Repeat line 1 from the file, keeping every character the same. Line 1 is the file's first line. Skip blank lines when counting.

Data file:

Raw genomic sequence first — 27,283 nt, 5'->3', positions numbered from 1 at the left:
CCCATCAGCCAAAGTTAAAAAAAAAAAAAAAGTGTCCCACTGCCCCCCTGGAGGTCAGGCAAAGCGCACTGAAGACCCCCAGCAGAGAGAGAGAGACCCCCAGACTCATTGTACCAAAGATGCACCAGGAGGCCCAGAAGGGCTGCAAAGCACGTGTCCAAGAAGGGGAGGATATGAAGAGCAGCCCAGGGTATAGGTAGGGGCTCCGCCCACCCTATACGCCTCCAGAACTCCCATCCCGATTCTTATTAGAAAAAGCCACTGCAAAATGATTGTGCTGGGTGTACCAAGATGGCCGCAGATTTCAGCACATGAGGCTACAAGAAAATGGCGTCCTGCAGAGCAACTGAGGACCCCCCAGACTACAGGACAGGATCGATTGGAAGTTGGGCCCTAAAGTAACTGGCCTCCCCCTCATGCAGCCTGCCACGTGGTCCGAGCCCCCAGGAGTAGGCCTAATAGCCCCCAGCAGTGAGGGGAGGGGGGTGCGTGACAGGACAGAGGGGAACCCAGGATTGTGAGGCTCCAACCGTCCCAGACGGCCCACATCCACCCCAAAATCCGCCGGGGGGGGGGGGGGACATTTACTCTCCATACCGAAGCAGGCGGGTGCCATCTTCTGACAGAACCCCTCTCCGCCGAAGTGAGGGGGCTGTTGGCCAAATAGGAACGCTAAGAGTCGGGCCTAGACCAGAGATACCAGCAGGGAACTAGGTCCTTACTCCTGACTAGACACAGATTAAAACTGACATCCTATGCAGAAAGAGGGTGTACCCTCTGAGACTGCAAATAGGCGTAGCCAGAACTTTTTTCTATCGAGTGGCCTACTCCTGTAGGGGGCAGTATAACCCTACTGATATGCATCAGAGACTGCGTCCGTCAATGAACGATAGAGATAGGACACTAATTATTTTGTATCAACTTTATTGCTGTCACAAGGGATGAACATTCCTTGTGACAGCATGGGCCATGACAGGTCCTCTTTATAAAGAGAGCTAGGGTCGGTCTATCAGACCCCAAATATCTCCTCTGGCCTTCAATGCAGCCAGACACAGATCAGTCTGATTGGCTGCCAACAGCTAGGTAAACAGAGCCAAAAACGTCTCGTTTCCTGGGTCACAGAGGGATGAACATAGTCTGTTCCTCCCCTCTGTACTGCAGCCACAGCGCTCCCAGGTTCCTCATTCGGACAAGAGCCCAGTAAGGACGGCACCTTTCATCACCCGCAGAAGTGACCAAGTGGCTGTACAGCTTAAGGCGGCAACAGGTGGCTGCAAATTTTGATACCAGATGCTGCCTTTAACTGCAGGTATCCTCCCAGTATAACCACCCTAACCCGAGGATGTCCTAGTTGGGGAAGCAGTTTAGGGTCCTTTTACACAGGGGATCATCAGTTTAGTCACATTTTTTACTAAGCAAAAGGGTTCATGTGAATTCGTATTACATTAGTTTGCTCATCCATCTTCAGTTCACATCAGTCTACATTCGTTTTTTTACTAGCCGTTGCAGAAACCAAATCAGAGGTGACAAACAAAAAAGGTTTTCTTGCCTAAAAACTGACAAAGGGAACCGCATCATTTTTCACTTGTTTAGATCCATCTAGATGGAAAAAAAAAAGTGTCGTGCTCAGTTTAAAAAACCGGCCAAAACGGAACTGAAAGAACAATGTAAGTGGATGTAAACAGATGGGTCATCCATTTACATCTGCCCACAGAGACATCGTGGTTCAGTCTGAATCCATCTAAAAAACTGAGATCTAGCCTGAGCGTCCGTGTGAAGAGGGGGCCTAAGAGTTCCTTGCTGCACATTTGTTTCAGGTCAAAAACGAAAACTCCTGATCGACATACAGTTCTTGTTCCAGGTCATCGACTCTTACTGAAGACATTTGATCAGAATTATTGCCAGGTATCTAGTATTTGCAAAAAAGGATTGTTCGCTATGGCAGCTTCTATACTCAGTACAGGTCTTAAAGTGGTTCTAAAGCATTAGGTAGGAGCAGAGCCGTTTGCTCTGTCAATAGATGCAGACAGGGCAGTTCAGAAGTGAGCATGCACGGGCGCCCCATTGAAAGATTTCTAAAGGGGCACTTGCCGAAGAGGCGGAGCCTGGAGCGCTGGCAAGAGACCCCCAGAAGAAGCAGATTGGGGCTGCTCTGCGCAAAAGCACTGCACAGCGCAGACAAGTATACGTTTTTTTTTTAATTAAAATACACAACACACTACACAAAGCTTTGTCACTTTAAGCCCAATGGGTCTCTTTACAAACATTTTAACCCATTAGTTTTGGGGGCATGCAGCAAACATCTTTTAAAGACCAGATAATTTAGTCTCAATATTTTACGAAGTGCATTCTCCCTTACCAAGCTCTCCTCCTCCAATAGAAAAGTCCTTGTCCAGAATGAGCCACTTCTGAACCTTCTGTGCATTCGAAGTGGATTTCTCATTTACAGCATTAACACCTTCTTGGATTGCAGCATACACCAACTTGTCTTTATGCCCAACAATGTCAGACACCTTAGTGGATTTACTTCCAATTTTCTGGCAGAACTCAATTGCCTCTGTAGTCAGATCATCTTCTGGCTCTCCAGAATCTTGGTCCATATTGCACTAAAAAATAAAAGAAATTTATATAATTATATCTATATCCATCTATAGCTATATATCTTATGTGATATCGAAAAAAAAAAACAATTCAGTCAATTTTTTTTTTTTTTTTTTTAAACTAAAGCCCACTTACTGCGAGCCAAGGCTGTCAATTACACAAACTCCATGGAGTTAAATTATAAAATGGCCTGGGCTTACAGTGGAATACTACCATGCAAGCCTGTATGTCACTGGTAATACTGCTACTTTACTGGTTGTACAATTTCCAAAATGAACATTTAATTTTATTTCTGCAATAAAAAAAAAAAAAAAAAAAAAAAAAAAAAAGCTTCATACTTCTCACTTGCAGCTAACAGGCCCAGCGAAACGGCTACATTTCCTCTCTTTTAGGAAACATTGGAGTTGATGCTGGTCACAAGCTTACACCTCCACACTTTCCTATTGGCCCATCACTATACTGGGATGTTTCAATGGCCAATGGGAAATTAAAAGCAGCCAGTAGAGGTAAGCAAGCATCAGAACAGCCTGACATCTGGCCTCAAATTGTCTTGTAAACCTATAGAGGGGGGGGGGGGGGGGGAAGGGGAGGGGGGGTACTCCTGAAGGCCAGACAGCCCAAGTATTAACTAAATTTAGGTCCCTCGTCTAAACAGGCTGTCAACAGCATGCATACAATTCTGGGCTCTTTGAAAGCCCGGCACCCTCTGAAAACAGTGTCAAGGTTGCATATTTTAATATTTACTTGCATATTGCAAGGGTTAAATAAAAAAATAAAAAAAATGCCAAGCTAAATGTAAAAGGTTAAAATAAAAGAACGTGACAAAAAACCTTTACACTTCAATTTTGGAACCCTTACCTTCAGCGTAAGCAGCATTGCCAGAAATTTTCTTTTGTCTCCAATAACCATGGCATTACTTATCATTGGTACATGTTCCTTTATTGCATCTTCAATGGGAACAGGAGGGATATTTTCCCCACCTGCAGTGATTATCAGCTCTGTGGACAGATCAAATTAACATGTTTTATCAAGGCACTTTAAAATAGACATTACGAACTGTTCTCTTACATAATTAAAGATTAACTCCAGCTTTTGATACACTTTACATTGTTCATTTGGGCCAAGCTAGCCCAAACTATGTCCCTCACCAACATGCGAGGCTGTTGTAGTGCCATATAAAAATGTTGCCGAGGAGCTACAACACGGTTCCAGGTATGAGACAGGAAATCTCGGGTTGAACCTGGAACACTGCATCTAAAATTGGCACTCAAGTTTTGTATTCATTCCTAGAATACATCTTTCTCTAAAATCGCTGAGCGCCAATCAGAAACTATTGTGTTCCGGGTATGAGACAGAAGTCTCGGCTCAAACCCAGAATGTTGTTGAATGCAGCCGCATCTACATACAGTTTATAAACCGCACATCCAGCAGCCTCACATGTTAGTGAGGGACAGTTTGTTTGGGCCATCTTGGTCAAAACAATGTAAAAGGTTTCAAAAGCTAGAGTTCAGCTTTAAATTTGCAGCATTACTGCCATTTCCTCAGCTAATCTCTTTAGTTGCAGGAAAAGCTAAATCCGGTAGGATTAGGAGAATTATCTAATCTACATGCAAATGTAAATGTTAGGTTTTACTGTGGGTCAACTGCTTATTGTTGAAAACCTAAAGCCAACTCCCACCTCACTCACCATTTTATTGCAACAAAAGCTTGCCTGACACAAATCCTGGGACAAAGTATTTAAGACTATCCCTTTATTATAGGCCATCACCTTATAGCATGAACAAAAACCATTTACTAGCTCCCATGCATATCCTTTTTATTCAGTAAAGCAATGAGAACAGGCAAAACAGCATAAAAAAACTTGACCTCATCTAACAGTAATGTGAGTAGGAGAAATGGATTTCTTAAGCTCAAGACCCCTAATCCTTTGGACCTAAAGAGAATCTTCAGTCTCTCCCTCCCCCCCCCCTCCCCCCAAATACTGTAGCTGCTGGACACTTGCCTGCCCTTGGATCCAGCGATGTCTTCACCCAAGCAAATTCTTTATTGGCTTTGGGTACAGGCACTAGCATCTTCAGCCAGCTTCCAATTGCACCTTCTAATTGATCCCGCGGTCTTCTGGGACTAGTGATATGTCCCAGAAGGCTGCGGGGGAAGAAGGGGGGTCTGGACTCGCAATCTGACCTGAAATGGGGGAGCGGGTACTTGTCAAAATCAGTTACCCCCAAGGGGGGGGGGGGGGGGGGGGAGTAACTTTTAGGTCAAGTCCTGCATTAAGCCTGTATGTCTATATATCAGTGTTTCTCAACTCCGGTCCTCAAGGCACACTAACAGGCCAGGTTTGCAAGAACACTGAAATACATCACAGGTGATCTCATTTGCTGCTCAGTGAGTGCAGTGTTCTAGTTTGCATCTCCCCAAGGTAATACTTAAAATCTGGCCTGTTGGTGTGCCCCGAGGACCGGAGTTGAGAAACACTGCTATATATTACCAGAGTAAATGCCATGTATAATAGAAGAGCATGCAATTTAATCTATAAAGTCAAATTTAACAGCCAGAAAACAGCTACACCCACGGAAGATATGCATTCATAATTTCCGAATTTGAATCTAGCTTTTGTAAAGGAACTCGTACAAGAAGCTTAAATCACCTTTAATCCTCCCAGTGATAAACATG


Raw genomic sequence first — 27,283 nt, 5'->3', positions numbered from 1 at the left: